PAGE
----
Getting Started with Positive Reinforcement
Positive reinforcement = adding an appetitive stimulus after the behaviour has been performed ( the behaviour can be formed using target training, capturing the movement or using a mild tactile stimulus and a bridging signal is used to mark the exact time of the wanted behaviour.) E.G a verbal signal or a clicker. So how do we start? First we have to condition the signal we want to use to indicate a desired behaviour has been performed.
An unconditioned stimulus (UCS) results in an unconditioned response (UR), when the UCS is paired with a neutral stimulus (NS) this stimulus may become a conditioned stimulus.(CS). Therefore the CS triggers the response which then becomes a conditioned response (CR).
Charging the clicker or verbal bridge signal. The verbal bridge signal needs to be something not normally used in everyday conversation, so a foreign word like “si”, “bon” or a high pitched “good” etc.
The bridge signal is the neutral stimulus and the food or scratches is the unconditioned stimulus which elicits an unconditioned response (they want more of the reinforcer).
Pair the clicker/bridge with the appetitive reinforcer ( food/scratches or anything else the horse wants more of) and the clicker/bridge signal becomes a conditioned stimulus and the reinforcer elicits the conditioned response – anticipation of the reinforcer, so they will stop when clicked and wait for the reward.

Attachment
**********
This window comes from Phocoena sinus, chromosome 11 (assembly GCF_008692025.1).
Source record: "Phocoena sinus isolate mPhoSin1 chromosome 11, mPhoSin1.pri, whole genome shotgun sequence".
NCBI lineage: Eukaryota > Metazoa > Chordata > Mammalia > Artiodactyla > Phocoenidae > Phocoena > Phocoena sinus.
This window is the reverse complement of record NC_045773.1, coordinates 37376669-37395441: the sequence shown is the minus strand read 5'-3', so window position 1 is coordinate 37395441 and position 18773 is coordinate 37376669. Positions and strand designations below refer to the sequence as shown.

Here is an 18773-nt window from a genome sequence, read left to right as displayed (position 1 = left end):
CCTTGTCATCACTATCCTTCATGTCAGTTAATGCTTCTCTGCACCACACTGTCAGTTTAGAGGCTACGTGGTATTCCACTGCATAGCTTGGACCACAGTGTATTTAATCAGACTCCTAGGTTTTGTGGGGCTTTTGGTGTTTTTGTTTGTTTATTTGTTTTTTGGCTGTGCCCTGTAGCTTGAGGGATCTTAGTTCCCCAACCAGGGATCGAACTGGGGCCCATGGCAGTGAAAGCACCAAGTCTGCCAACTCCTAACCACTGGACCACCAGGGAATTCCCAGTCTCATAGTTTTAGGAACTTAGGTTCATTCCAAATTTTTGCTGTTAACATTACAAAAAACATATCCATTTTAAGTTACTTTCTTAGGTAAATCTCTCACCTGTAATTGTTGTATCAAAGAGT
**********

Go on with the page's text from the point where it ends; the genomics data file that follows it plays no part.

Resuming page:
This is best done in protective contact so we teach manners around the food delivery at the same time. Only hand feed when the horse is calm, not seeking the food or mugging. Make sure his head is straight and not oriented towards you.
Also not hand feeding when he is soliciting, or when not in a training session helps them learn the food only arrives after the bridge signal. It is also good to vary the reinforcement so they don’t always expect food, so scratches (for itchy horses) or anything else the horse finds reinforcing. I had a horse who liked doing side passes so I put that on a cue and cued it as a secondary reinforcer.
Horses can get frustrated during training if not taught correctly to take food, or if there is no signal to say “yes that is what I want” but just a random treat arriving for seemingly no reason.
We should be able to walk in a field full of horses with food in our pockets and not be mugged. So we need to teach an alternative behaviour – ignore them unless they are acting like a normal horse – grazing etc. Only then reinforce that normal behaviour with a scratch or attention or pick them some grass.
It is important too to have start and finish signals for training sessions. Usually the first click or bridge signal indicates the start and a handful of food and a hand/verbal signal as a finished sign.
We can also wear a particular waist bag or gilet when training so that can become the start signal. If we do free shaping sessions it can be useful to wear a different item of clothing so they know the difference between a more structured training session and free shaping.
Getting Started with Target Training